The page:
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Sunday, March 21, 2010

Planning for Color in the Garden

Well it's not really all my fault, but then again, it is.  Other than the pansies and allysum I planted a couple of months ago, we have absolutely no flowers blooming in our garden right now. Tons of things leafing out all over the place, but a total absence of blooms (other than the aforementioned pansies and allysum, which have been blooming, bless their little hearts, all through the winter.)

And seeing other garden bloggers posting photos of the beautiful blooms in their gardens is a little disheartening, but serves only to make me more determined to plan ahead for next year.

My focus with the garden so far has been getting the backbone of the garden planted, planning for winter interest with evergreen shrubs, planting for the birds etc.  Other than a few daylilies and lilium, I haven't even got started with flowers yet.

Still, the garden is new, and we're planning on living here a long time, so if I can just find a smidgeon of patience, in a few years we should hopefully have the garden that I dream of.

I started thinking about blooming seasons and how some plants bloom early, but fade as our summer approaches.  Others are late starters but can take the heat of a Houston summer.  I'm sure that experienced gardeners can roll off the facts:  this plant blooms from early March through May, that one blooms from July through September, etc.  I, on the other hand, don't have that experience and knowledge. I'd have to look everything up and then try and remember it when planning my flower borders.

So I thought about making a chart that would show the information in a graphic format that would make it easy for me to see a) what I currently have and b) where there would be "holes" - times when nothing was blooming. 

Here's the sort of thing I came up with. Just an excel spreadsheet that I can print and keep in my garden journal.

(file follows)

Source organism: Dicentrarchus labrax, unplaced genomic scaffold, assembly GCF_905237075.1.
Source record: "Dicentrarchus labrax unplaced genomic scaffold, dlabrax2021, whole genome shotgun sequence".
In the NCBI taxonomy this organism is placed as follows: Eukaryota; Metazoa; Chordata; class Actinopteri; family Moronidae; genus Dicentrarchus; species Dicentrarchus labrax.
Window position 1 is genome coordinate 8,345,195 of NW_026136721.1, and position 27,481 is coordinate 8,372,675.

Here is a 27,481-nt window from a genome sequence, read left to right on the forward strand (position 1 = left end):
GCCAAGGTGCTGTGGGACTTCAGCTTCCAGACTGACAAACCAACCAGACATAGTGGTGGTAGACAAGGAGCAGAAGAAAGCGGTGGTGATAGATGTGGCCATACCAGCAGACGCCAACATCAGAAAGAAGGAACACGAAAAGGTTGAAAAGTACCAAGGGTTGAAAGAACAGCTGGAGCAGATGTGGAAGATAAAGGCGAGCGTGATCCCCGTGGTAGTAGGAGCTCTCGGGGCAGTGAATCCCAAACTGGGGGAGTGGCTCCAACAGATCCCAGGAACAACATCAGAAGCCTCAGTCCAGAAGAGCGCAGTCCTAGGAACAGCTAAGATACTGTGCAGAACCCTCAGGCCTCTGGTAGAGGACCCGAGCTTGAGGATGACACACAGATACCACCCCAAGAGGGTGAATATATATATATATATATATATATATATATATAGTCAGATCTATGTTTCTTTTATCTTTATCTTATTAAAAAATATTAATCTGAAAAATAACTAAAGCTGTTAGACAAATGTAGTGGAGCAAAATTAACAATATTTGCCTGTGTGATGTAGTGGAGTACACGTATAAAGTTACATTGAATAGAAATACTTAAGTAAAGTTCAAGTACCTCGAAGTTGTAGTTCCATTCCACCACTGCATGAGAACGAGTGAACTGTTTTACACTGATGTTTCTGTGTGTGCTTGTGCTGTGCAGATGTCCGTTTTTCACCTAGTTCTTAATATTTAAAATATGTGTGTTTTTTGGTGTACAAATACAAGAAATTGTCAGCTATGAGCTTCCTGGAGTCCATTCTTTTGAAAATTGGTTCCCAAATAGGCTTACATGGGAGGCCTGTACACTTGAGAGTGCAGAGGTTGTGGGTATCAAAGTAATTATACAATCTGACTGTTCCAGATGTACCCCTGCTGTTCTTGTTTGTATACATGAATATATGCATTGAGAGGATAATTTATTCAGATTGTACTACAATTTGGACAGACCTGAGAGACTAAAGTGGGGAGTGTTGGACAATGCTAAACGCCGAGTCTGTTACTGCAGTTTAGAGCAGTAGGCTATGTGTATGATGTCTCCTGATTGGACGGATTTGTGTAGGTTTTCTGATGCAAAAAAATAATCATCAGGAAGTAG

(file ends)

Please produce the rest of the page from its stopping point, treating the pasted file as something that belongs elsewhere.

What I'll do is to start with the flowers/flowering shrubs that I have already, and mark their bloom times on the chart. Then I'll easily be able to see, what seasons I need to plan for so I can get planting!

I could do one for the front border, and another for the back border, or the corner garden etc.  I could color it to match the plants so I could get an idea, especially in the planning stages, of what would look good and what would clash.

I can't wait to get started :-)

Words and photographs by Jayne Wilson, Green and Serene, Jayne's Country Garden.


Kathleen Scott said...

Love your chart--that's a GREAT idea! I made spreadsheets and it takes more effort to get the info that way.

You're doing the right thing to get your infrastructure in first and do the planning. We took three years to get our plans done, one area at a time. Now I get to add here or there, build a new bed if I feel like it. And prune, compost, mulch everything else. It's been fun to see the plantings through the seasons.

Sheila said...

Very organized! Good luck!

Jayne said...

Thanks Kathleen and Sheila. It's starting to come together already :-)

Bren said...

I love your ideas you share about gardening. I hope to return and see what you share next for growing this summer.

Kyna said...

Ah, patience...something I've always had too little of lol. Don't worry, it'll come together! :D

Jayne said...

Thanks Bren, I'm glad you like my ideas. It's basically just stuff that makes sense to me and makes things simple (I'm all about simple, lol) Kyna, if you find any extra patience, send it my way!

Catherine@AGardenerinProgress said...

That looks like a great idea. It's easy to lose track of what's blooming when. You are very smart to be starting with the bones of the garden first, something I look back and wish I would've done. There sure is a lot of patience in gardening but I'm sure it will be worth it!

Corner Gardener Sue said...

I'm not organized enough to do a chart like that, but I wish I was. I do try to take pictures at different times of the season so I can see what's blooming when. I have noticed that the bloom times vary some depending on the weather.

Another thing I do to ensure season long color, is mix annuals with perennials. Oh, yeah, your pansies and allysums are annuals, aren't they? What other annuals grow well there?

Jayne said...

Hi Sue

Yes, the pansies and allysum are annuals. Other annuals that do well are petunias (but I get lazy at deadheading them, so I gave up with them) also cosmos and zinnia do well. Those are the ones that come to mind right now.